Curiosity Killed the Cat(ta): Part Two

In Part One, I looked at the mainly visual evidence for cats and mustelids, but for Part Two, it is time to concentrate on the words themselves, both by diving into their etymologies, as well as by looking at some pertinent examples of ancient and medieval literary descriptions. So without further ado, let’s look at the etymologies of the modern words for the mustelids. What will be apparent very quickly, is just how much these animals overlap conceptually and semantically across cultures. Continue reading “Curiosity Killed the Cat(ta): Part Two”

Curiosity Killed The Cat(ta): Part One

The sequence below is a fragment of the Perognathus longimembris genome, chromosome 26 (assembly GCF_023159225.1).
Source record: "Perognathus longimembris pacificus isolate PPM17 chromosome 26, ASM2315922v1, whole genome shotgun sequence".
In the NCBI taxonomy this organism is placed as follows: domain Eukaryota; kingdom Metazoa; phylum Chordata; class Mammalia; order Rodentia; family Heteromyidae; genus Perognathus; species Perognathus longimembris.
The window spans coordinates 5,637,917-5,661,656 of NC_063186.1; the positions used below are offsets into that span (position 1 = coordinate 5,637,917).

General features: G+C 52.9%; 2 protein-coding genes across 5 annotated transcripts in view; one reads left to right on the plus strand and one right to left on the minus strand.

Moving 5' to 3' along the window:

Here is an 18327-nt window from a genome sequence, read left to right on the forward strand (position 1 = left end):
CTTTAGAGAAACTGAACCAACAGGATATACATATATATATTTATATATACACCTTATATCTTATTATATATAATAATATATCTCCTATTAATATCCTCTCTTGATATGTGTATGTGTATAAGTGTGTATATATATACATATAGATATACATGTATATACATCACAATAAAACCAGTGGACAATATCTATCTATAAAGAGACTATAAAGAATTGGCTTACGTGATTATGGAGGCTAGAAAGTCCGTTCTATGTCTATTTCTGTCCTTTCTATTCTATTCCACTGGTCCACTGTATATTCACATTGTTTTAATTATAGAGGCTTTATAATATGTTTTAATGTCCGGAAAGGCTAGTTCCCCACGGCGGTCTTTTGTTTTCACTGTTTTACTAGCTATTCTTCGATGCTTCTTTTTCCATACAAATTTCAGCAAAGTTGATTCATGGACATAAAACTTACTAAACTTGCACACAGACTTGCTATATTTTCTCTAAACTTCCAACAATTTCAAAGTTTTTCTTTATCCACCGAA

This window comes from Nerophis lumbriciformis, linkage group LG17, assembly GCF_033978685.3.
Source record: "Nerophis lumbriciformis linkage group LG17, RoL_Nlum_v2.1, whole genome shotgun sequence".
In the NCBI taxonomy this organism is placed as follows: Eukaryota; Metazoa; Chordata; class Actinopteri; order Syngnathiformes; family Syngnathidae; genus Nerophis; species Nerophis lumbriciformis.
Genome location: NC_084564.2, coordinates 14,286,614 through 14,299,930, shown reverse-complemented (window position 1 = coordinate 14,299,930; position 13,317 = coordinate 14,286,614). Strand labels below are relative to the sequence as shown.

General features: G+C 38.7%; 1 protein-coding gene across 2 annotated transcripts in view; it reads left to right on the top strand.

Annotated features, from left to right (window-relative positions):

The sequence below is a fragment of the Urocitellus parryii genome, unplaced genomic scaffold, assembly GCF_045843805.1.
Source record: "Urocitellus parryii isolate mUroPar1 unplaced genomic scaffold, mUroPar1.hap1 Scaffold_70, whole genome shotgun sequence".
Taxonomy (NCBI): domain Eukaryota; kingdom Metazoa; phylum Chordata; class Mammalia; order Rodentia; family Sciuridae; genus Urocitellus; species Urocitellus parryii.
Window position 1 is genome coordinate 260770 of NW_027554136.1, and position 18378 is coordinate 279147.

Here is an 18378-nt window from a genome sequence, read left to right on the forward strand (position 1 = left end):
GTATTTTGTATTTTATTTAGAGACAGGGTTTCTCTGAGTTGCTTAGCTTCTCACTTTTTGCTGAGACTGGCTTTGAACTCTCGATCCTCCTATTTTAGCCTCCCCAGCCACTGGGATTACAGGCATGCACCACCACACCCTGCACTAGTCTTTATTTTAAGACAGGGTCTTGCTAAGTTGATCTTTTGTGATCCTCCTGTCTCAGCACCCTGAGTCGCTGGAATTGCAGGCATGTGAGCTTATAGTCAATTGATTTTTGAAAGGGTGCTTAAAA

My own curiosity was piqued recently when I found out that the OED entry for the Modern English cat is listed as a common Indo-European word of unknown origin, with the oldest cited example being an uncommon Latin word – catta. So uncommon, that I had to go to my Lewis and Short to see what it said, since the only Latin word for cat with which I was familiar was feles. My suspicions were confirmed: this dictionary defined the word catta as “an unknown species of animal.” Moreover, the OED provides both catta and cattus as interchangeable nouns, which struck me as somewhat odd. Yet when we look to most modern European languages, some variant of ‘cat’ appears in very many of them – but not all. Continue reading “Curiosity Killed The Cat(ta): Part One”